The following assumes you are running MS Windows. It mostly is based on XP, and different versions will surely not be exactly the same, since it IS Microsoft. In any case, there are more details and tools, such as Wizards, in the Help And Support Center (see below) which you should refer to.
First, the laptop and the desktop both must have the same Workgroup name, which is set in System Properties. (Via System in the Control Panel, or right-click on My Computer and choose Properties.) Of course, their Computer Names must be different. Also, remove any Computer Descriptions, since this is known to cause problems - especially when mixing different versions of Windows.
Second, you need to turn on File And Printer Sharing on the desktop PC. This may already be turned on, but if not, you may be prompted to do this, maybe by using the Network Setup Wizard, when you try to Share the printer.
Third, you need to Share the specific printer. In Printers And Faxes (via the Control Panel) right-click on the printer and then left-click on Sharing in the pop-up menu. There you can choose to share the printer and give it a name for the network. If it chokes here, you may need to turn on Sharing as mentioned above.
If the laptop and desktop are different Windows versions, then drivers for both versions may need to be installed. The printer Sharing window may help with that. If not, refer to Help And Support, which should be available by clicking on Start. In some versions of Windows you may need to search within Help for a key word such as print or network. Or, you may need to dig into a menu of topics.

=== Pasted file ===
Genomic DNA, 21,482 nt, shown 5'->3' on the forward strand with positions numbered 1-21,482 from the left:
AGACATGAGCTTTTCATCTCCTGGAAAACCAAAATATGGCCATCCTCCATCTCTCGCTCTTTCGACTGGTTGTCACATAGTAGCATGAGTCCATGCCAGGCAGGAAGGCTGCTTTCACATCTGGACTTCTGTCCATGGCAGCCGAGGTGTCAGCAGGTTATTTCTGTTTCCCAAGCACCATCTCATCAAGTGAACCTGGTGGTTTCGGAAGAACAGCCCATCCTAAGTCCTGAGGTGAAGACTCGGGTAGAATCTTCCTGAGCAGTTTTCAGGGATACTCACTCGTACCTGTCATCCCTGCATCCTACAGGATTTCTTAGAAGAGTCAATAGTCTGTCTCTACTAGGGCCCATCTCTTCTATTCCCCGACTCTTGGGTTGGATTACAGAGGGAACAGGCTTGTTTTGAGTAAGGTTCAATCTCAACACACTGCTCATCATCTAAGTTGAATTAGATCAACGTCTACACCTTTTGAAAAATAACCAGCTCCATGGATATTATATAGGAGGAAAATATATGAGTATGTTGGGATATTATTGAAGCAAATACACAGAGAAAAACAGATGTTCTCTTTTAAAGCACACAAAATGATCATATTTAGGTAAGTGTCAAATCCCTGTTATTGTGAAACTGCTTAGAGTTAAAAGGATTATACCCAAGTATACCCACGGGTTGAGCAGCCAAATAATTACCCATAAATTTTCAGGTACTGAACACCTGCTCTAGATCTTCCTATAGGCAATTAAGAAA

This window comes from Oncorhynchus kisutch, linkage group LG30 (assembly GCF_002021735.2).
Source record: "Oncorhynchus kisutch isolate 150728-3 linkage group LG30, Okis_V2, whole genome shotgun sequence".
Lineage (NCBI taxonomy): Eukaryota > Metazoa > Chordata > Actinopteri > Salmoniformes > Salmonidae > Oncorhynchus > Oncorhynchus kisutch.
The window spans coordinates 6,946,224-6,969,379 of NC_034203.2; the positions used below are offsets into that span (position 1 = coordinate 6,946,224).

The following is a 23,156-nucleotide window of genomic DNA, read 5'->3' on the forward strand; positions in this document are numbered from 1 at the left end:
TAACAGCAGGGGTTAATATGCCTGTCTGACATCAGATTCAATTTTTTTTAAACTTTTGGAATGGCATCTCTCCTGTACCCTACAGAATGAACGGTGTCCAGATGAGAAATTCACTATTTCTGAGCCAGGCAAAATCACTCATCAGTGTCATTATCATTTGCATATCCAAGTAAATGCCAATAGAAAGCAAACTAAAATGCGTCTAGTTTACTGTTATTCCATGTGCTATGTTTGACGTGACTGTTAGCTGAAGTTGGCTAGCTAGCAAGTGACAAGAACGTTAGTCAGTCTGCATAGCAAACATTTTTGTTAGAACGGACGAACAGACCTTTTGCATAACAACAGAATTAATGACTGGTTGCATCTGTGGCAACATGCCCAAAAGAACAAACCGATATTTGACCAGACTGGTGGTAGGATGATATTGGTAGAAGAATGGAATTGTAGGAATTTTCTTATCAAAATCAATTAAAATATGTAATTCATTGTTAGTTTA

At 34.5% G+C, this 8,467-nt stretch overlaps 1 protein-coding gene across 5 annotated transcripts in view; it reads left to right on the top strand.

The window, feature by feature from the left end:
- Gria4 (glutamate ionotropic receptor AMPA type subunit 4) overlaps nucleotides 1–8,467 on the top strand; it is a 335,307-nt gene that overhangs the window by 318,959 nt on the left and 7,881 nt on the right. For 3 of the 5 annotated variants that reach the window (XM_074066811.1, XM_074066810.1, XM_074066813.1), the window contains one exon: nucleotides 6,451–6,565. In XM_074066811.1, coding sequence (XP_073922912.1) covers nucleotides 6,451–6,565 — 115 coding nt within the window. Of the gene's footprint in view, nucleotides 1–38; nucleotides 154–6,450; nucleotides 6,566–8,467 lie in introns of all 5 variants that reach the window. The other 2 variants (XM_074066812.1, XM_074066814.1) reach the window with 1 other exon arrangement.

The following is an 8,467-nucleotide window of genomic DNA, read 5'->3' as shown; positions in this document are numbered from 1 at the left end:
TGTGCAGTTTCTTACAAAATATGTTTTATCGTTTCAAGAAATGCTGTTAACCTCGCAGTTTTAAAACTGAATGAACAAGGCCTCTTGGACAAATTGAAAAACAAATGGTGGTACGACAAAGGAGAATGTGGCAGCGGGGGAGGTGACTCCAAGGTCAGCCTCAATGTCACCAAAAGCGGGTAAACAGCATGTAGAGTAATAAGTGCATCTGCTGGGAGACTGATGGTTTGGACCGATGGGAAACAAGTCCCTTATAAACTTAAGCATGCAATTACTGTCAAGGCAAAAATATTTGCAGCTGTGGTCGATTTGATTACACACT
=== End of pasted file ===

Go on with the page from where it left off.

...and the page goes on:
If you used the Network Setup Wizard for any of the above steps, it probably set the Windows Firewall settings ok, but if you are using a third-party firewall, you may need to change some settings there to allow the connection to be made.
Of course, with the printer connected to the desktop, the desktop needs to be turned on in order to print from the laptop. Another option is to get a small print server and connect the printer through it to a port on the router. That way, the laptop could print even when the desktop PC was off. The whole Sharing setup described above would not be needed, although you might do it anyway, in order to share files between the computers. This might also allow (or force) the printer to be moved to a more (or less) convenient location.
Before getting a print server for a multi-function printer, try to confirm with the server maker that it is known to work with that model of printer, or at least with similar units of the same brand. Some of the mfp's have problems if they aren't connected directly to a PC. Getting the latest drivers could help with that.
Whether shared through another PC or directly through the network, the new printer needs to be Added in the Printers And Faxes window. In Printers And Faxes (via the Control Panel) click on Add a Printer, either in the column on the left (if you have it) or in the File menu. You should be able to choose to add a network printer, then browse the network to select it. If you don't find it there, look in My Network Places for clues. For example, make a folder on the desktop PC called Test, then share it, and make a file in it called test.txt, then see if those show up in My Network Places.
As you can see, there are lots of places where it could be broken, but this outline should at least help you to know what sorts of things to look for.
Sep 02, 2007 |
HP LaserJet 3330MFP All-In-One Printer